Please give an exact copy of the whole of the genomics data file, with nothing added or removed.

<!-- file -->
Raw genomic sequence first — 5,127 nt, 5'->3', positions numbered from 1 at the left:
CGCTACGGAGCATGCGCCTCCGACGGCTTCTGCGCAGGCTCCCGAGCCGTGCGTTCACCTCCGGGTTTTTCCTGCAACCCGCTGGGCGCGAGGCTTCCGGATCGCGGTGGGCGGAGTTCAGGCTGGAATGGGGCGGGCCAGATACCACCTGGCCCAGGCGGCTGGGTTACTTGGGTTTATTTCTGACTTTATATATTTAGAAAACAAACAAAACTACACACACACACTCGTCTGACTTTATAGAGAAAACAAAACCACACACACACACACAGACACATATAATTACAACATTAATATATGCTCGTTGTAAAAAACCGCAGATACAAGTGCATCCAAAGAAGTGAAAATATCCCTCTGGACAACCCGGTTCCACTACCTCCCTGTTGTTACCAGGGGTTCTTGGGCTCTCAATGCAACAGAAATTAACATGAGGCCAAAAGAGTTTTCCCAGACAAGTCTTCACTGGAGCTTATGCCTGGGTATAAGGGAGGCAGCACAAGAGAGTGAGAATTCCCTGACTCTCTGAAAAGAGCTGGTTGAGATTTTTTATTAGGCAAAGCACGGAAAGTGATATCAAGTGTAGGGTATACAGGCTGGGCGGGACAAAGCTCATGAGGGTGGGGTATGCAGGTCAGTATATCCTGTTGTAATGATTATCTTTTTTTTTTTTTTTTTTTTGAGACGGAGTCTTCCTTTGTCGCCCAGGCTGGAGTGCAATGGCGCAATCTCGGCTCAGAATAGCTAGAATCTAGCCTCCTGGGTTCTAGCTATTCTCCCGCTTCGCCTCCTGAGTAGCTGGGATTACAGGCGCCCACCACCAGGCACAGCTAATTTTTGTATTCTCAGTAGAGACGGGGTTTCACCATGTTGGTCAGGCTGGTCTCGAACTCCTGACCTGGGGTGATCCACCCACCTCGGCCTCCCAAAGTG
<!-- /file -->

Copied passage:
Raw genomic sequence first — 5,127 nt, 5'->3', positions numbered from 1 at the left:
CGCTACGGAGCATGCGCCTCCGACGGCTTCTGCGCAGGCTCCCGAGCCGTGCGTTCACCTCCGGGTTTTTCCTGCAACCCGCTGGGCGCGAGGCTTCCGGATCGCGGTGGGCGGAGTTCAGGCTGGAATGGGGCGGGCCAGATACCACCTGGCCCAGGCGGCTGGGTTACTTGGGTTTATTTCTGACTTTATATATTTAGAAAACAAACAAAACTACACACACACACTCGTCTGACTTTATAGAGAAAACAAAACCACACACACACACACAGACACATATAATTACAACATTAATATATGCTCGTTGTAAAAAACCGCAGATACAAGTGCATCCAAAGAAGTGAAAATATCCCTCTGGACAACCCGGTTCCACTACCTCCCTGTTGTTACCAGGGGTTCTTGGGCTCTCAATGCAACAGAAATTAACATGAGGCCAAAAGAGTTTTCCCAGACAAGTCTTCACTGGAGCTTATGCCTGGGTATAAGGGAGGCAGCACAAGAGAGTGAGAATTCCCTGACTCTCTGAAAAGAGCTGGTTGAGATTTTTTATTAGGCAAAGCACGGAAAGTGATATCAAGTGTAGGGTATACAGGCTGGGCGGGACAAAGCTCATGAGGGTGGGGTATGCAGGTCAGTATATCCTGTTGTAATGATTATCTTTTTTTTTTTTTTTTTTTTGAGACGGAGTCTTCCTTTGTCGCCCAGGCTGGAGTGCAATGGCGCAATCTCGGCTCAGAATAGCTAGAATCTAGCCTCCTGGGTTCTAGCTATTCTCCCGCTTCGCCTCCTGAGTAGCTGGGATTACAGGCGCCCACCACCAGGCACAGCTAATTTTTGTATTCTCAGTAGAGACGGGGTTTCACCATGTTGGTCAGGCTGGTCTCGAACTCCTGACCTGGGGTGATCCACCCACCTCGGCCTCCCAAAGTG